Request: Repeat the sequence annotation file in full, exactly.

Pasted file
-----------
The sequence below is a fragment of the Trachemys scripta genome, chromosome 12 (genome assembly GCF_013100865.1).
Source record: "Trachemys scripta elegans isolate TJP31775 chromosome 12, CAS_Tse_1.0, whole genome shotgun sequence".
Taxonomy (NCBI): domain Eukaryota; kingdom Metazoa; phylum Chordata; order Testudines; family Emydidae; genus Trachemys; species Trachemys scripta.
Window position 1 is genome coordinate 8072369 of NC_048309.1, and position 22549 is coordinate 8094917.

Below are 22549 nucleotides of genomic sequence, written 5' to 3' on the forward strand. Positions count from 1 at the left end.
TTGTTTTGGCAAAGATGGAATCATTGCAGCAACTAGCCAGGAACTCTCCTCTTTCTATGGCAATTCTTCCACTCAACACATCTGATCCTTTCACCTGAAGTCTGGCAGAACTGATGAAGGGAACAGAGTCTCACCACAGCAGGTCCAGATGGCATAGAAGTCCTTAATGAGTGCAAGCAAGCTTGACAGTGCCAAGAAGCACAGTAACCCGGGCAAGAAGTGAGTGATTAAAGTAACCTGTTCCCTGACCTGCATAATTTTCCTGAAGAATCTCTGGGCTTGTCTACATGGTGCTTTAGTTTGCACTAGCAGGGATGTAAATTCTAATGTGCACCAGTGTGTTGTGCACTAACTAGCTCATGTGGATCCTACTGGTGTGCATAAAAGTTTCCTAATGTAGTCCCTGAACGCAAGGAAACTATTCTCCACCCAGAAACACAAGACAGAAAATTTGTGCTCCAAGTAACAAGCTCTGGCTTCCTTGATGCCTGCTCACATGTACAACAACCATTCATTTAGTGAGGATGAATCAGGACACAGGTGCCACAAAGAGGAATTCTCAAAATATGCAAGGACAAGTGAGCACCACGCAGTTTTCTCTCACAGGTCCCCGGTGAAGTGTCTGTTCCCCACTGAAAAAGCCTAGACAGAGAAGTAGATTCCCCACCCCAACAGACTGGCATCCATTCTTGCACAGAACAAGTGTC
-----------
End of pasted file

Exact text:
The sequence below is a fragment of the Trachemys scripta genome, chromosome 12 (genome assembly GCF_013100865.1).
Source record: "Trachemys scripta elegans isolate TJP31775 chromosome 12, CAS_Tse_1.0, whole genome shotgun sequence".
Taxonomy (NCBI): domain Eukaryota; kingdom Metazoa; phylum Chordata; order Testudines; family Emydidae; genus Trachemys; species Trachemys scripta.
Window position 1 is genome coordinate 8072369 of NC_048309.1, and position 22549 is coordinate 8094917.

Below are 22549 nucleotides of genomic sequence, written 5' to 3' on the forward strand. Positions count from 1 at the left end.
TTGTTTTGGCAAAGATGGAATCATTGCAGCAACTAGCCAGGAACTCTCCTCTTTCTATGGCAATTCTTCCACTCAACACATCTGATCCTTTCACCTGAAGTCTGGCAGAACTGATGAAGGGAACAGAGTCTCACCACAGCAGGTCCAGATGGCATAGAAGTCCTTAATGAGTGCAAGCAAGCTTGACAGTGCCAAGAAGCACAGTAACCCGGGCAAGAAGTGAGTGATTAAAGTAACCTGTTCCCTGACCTGCATAATTTTCCTGAAGAATCTCTGGGCTTGTCTACATGGTGCTTTAGTTTGCACTAGCAGGGATGTAAATTCTAATGTGCACCAGTGTGTTGTGCACTAACTAGCTCATGTGGATCCTACTGGTGTGCATAAAAGTTTCCTAATGTAGTCCCTGAACGCAAGGAAACTATTCTCCACCCAGAAACACAAGACAGAAAATTTGTGCTCCAAGTAACAAGCTCTGGCTTCCTTGATGCCTGCTCACATGTACAACAACCATTCATTTAGTGAGGATGAATCAGGACACAGGTGCCACAAAGAGGAATTCTCAAAATATGCAAGGACAAGTGAGCACCACGCAGTTTTCTCTCACAGGTCCCCGGTGAAGTGTCTGTTCCCCACTGAAAAAGCCTAGACAGAGAAGTAGATTCCCCACCCCAACAGACTGGCATCCATTCTTGCACAGAACAAGTGTC